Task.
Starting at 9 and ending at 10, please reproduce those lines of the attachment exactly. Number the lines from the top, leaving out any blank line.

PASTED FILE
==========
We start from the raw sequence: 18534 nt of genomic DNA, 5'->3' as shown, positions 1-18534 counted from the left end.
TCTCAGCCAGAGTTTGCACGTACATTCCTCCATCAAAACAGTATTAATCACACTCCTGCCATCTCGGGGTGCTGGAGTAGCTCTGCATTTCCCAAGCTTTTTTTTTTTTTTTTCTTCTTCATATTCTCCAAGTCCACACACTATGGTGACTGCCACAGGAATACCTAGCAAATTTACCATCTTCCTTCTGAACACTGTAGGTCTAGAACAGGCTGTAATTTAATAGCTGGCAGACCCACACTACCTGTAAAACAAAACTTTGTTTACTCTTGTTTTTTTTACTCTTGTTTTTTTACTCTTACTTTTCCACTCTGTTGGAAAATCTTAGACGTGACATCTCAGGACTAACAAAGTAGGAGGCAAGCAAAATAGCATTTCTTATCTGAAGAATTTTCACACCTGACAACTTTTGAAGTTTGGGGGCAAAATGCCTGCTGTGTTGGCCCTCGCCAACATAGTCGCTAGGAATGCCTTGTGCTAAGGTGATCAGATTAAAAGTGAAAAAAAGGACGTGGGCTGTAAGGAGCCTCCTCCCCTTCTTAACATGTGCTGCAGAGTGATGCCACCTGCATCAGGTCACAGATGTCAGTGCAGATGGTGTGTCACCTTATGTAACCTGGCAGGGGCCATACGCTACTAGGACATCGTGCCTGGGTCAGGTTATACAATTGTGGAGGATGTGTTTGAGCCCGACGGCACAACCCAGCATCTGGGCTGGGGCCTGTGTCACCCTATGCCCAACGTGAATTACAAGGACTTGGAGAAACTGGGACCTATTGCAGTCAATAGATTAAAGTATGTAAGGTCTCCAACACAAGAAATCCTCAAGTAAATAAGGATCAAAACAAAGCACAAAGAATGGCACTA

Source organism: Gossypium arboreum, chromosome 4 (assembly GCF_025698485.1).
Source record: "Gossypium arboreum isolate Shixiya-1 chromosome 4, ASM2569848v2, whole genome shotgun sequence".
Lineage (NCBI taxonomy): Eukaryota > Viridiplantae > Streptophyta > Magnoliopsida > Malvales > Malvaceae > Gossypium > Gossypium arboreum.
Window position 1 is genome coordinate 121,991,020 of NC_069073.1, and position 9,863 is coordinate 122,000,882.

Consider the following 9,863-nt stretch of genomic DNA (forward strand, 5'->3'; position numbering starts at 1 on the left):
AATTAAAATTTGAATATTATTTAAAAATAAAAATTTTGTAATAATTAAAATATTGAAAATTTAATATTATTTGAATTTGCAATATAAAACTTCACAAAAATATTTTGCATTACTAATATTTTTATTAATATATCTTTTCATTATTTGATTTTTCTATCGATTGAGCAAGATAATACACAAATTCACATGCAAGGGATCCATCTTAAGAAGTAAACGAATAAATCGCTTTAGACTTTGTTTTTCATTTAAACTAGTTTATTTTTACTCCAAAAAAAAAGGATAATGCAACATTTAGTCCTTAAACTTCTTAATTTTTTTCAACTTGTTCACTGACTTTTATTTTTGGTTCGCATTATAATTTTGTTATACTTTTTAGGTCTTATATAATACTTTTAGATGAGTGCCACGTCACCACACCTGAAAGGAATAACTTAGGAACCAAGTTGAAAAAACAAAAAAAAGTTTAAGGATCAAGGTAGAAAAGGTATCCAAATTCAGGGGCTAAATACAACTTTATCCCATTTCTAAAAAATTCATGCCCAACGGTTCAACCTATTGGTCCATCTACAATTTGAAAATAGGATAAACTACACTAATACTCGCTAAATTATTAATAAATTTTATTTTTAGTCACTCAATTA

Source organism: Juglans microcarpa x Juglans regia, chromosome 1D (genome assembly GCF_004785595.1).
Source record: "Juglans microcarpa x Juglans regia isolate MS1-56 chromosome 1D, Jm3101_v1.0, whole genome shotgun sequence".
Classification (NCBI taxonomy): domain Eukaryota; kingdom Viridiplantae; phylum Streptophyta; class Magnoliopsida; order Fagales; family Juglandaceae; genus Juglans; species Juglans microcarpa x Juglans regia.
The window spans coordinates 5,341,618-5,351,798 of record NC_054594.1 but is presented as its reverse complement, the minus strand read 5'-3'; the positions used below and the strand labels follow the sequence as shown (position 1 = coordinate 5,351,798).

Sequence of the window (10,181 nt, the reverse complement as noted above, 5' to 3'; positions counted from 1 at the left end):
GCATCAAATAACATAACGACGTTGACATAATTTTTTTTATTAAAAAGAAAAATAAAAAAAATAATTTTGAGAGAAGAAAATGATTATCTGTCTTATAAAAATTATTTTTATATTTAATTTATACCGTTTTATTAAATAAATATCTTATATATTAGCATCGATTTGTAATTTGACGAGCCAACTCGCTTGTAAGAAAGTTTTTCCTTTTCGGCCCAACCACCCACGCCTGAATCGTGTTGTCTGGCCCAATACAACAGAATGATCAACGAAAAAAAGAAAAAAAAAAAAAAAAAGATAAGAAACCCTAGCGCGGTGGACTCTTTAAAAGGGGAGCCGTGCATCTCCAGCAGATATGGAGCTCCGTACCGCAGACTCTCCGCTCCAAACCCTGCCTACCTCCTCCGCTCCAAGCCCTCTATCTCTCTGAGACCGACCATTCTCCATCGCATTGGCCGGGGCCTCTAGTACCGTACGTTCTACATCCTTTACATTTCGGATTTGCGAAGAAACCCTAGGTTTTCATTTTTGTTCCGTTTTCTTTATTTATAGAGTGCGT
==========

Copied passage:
Source organism: Juglans microcarpa x Juglans regia, chromosome 1D (genome assembly GCF_004785595.1).
Source record: "Juglans microcarpa x Juglans regia isolate MS1-56 chromosome 1D, Jm3101_v1.0, whole genome shotgun sequence".